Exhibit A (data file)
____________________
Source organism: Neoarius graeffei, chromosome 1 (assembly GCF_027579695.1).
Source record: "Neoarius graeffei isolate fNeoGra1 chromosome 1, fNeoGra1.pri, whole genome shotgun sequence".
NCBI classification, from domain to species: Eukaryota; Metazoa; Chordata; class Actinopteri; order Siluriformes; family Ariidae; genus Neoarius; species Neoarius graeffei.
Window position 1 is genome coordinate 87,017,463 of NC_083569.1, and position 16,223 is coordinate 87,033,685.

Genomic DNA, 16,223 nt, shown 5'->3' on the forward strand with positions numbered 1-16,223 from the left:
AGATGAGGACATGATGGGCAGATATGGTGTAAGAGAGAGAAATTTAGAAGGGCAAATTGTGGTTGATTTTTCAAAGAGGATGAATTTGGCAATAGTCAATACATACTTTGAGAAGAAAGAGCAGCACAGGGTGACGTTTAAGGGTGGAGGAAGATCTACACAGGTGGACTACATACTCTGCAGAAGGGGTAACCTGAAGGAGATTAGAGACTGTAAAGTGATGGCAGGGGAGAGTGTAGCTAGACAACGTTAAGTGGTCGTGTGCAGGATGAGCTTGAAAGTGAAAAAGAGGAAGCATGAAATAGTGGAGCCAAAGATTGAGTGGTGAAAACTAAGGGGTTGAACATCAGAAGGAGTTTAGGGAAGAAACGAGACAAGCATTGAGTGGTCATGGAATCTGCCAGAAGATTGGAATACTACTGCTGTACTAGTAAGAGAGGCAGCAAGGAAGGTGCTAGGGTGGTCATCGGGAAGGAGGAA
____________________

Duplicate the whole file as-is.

Source organism: Neoarius graeffei, chromosome 1 (assembly GCF_027579695.1).
Source record: "Neoarius graeffei isolate fNeoGra1 chromosome 1, fNeoGra1.pri, whole genome shotgun sequence".
NCBI classification, from domain to species: Eukaryota; Metazoa; Chordata; class Actinopteri; order Siluriformes; family Ariidae; genus Neoarius; species Neoarius graeffei.
Window position 1 is genome coordinate 87,017,463 of NC_083569.1, and position 16,223 is coordinate 87,033,685.

Genomic DNA, 16,223 nt, shown 5'->3' on the forward strand with positions numbered 1-16,223 from the left:
AGATGAGGACATGATGGGCAGATATGGTGTAAGAGAGAGAAATTTAGAAGGGCAAATTGTGGTTGATTTTTCAAAGAGGATGAATTTGGCAATAGTCAATACATACTTTGAGAAGAAAGAGCAGCACAGGGTGACGTTTAAGGGTGGAGGAAGATCTACACAGGTGGACTACATACTCTGCAGAAGGGGTAACCTGAAGGAGATTAGAGACTGTAAAGTGATGGCAGGGGAGAGTGTAGCTAGACAACGTTAAGTGGTCGTGTGCAGGATGAGCTTGAAAGTGAAAAAGAGGAAGCATGAAATAGTGGAGCCAAAGATTGAGTGGTGAAAACTAAGGGGTTGAACATCAGAAGGAGTTTAGGGAAGAAACGAGACAAGCATTGAGTGGTCATGGAATCTGCCAGAAGATTGGAATACTACTGCTGTACTAGTAAGAGAGGCAGCAAGGAAGGTGCTAGGGTGGTCATCGGGAAGGAGGAA